CHICAGO, IL (AIA 2014) - Want a 3D print of the luxury house you have created in exquisite detail on your CAD program. Just buy a 3D printer, hook it up to your computer and push a button, right?
For one thing, your CAD model may be far too detailed. There is a minimum thickness for structures to prevent collapse. Or there may not be enough detail. For example, you probably applied a bit map to show the roof tiles. It looks good onscreen but a 3D printer doesn't get bitmaps. That roof is going to be very boring.
Now that's a roof. WhiteClouds, a 3D print service, adds detail to CAD models to show roof tiles.
WhiteClouds, which refers to itself as a 3D print "enabler," understands such limitations. It came to AIA with 3D prints of several luxury homes. It had made one so detailed that 3D Systems keeps one in its lobby, says Jerry Ropelato, CEO.
WhiteClouds is a service that fills the gap between a completed 3D computer model and the final outcome, a part you can hold in your hand, the magic button, which despite all the hype surrounding 3D printing, still does not exist in 3D CAD software. While 3D print service bureaus may provide some assistance I suspect most would probably prefer a 3D print-ready model so they can keep their machines printing. WhiteClouds seems set up to have been created to fill in the missing information between a 3D CAD model and a 3D print-ready model. Why should an architect have to learn the peculiarities of getting a 3D model ready for printing?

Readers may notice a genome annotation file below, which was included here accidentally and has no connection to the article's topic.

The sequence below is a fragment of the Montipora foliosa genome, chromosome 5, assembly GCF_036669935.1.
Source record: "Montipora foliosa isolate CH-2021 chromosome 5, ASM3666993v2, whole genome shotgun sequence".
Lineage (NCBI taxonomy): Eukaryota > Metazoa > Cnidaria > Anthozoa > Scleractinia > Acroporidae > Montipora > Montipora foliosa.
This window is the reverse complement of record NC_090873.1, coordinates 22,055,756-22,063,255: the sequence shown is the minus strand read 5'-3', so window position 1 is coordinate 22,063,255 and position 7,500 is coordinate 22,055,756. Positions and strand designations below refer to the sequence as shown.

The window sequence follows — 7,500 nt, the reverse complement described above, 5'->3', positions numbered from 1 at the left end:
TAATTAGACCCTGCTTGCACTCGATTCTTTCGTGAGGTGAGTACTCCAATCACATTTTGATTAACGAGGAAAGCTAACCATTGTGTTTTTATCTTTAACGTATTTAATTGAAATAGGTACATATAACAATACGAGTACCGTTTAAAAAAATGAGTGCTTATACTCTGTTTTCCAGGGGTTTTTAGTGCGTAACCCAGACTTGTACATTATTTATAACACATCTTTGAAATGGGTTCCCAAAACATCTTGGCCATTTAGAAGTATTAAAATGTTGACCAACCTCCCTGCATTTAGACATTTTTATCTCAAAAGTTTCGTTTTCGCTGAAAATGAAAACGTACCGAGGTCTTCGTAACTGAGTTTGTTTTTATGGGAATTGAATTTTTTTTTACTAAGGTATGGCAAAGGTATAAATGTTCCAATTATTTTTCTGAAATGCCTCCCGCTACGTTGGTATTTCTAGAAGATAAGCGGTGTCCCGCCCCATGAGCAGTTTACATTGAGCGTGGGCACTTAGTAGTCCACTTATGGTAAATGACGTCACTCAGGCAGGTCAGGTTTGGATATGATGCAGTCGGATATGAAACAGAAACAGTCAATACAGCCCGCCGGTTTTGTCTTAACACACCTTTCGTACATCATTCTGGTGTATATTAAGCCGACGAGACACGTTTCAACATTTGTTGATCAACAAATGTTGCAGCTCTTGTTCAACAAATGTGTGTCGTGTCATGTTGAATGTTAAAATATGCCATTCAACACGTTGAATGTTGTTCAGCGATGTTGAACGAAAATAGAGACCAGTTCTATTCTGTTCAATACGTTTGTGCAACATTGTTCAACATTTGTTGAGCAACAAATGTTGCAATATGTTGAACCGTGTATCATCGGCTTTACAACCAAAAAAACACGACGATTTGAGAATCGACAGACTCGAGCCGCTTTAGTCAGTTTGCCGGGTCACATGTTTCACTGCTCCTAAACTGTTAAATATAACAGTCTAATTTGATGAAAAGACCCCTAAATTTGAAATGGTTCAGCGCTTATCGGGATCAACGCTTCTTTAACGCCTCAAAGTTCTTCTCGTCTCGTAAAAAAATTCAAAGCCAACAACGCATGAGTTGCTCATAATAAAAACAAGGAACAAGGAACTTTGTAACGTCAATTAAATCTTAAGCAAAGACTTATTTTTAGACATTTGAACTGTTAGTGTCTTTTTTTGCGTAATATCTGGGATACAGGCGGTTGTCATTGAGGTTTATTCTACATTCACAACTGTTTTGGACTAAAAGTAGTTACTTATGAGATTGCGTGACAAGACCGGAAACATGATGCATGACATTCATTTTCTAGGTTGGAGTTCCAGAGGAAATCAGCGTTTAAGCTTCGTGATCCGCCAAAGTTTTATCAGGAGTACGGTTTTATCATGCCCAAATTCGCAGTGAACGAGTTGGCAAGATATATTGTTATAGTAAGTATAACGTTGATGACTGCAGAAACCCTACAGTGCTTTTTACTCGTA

WhiteClouds employs additional 3D modeling to insert details like roof tiles so they will appear in the 3D print. "We have developed special routines," says Jerry.
WhiteClouds does not even require 3D CAD models to make 3D prints: they can work even from blue prints. They also makes mechanical parts and assemblies, figures for the entertainment industry, etc., so although AEC appears to be specialty, they are not limited to just buildings. They use Stratasys and 3D Systems machines -- high end ones you can't afford.
They will send a quote after you send them your CAD models or drawings but for purpose of estimation, you can figure the cost of the model will be $0.25 to $0.40 per square foot of the real house using WhiteClouds modeling help and the model itself. This would make the model of the US typical house (2400 sq ft) cost anywhere from $625 to $1,000 though it probably the design of mansions where a 3D model is warranted. Imagine wowing your millionaire clients by showing not just how it looks to friends and neighbors but taking off the roof and one floor at a time. A 10,000 sq ft mansion model may set you back $4,000 but what is that compared to the commission you will earn?